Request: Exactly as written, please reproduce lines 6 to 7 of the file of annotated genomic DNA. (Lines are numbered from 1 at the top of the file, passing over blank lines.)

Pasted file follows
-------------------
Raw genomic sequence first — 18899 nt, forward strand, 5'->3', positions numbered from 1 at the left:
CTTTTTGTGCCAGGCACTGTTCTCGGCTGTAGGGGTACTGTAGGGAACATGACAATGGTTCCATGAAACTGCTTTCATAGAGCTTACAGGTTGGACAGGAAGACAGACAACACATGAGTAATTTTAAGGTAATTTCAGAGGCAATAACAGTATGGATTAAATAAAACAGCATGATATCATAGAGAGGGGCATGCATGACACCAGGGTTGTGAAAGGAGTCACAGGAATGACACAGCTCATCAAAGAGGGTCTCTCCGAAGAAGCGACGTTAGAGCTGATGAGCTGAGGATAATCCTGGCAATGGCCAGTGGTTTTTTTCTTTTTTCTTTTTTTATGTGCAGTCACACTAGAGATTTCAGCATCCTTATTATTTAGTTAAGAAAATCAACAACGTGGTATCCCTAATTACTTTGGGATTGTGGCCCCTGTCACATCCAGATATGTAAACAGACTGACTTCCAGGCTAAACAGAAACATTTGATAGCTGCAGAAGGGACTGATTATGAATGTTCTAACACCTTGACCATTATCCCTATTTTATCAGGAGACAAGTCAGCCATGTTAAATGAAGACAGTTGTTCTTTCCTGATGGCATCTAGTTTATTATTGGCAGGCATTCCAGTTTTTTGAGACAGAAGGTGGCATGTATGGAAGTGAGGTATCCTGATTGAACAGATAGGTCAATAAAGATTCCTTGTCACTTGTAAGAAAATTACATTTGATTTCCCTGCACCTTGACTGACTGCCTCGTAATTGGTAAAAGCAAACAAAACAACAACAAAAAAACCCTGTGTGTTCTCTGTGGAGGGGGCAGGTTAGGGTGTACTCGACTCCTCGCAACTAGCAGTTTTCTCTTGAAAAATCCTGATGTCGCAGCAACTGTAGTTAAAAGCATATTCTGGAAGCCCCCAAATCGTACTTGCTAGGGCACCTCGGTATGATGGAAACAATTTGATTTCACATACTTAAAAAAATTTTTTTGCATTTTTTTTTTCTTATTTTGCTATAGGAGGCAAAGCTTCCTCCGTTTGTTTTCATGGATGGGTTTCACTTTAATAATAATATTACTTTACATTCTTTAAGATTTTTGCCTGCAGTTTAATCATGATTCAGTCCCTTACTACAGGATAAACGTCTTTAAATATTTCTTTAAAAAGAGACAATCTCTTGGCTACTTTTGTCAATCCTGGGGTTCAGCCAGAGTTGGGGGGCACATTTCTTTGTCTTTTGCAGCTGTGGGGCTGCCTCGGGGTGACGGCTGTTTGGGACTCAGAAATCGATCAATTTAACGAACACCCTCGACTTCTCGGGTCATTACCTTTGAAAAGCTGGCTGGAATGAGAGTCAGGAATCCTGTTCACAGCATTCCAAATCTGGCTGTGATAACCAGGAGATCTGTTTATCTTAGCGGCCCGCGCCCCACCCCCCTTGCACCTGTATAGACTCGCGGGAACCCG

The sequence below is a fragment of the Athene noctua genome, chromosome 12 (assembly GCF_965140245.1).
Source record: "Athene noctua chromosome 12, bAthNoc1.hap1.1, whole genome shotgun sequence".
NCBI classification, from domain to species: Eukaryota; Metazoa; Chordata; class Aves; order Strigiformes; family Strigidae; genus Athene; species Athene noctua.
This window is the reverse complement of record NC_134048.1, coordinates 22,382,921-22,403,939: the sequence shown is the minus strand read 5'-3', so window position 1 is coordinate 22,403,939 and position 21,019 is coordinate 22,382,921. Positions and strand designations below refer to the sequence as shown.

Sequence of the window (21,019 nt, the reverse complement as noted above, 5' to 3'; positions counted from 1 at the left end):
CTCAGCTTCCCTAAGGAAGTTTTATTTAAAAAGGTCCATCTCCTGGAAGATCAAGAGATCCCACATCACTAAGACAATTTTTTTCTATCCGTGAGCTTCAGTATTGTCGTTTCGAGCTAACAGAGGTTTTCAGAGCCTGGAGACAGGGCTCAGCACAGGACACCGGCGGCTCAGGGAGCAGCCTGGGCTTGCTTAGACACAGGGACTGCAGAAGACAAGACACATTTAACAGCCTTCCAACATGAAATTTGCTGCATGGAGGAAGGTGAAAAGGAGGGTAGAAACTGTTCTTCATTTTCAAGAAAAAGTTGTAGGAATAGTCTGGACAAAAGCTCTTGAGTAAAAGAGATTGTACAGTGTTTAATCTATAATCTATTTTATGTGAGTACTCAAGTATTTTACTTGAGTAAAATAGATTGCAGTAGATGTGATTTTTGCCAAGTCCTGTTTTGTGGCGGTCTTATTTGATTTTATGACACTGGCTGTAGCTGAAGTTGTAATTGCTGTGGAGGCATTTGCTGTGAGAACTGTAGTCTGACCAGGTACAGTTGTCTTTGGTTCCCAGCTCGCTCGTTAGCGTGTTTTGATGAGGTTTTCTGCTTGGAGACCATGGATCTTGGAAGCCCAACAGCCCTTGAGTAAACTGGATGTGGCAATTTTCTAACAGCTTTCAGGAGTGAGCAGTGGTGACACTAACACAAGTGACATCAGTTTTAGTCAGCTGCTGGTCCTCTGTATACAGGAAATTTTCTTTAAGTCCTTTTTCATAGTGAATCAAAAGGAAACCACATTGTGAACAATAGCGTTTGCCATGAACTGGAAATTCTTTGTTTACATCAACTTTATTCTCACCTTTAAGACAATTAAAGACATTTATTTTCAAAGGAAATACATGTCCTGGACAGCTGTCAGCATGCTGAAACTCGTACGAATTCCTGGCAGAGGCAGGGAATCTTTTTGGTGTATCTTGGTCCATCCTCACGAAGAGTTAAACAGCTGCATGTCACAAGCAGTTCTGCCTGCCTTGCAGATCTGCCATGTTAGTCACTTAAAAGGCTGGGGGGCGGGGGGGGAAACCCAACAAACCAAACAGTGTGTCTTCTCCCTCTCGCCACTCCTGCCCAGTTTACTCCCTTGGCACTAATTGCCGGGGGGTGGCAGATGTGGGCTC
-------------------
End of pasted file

This window is the reverse complement of record NC_134048.1, coordinates 22,382,921-22,403,939: the sequence shown is the minus strand read 5'-3', so window position 1 is coordinate 22,403,939 and position 21,019 is coordinate 22,382,921. Positions and strand designations below refer to the sequence as shown.

Sequence of the window (21,019 nt, the reverse complement as noted above, 5' to 3'; positions counted from 1 at the left end):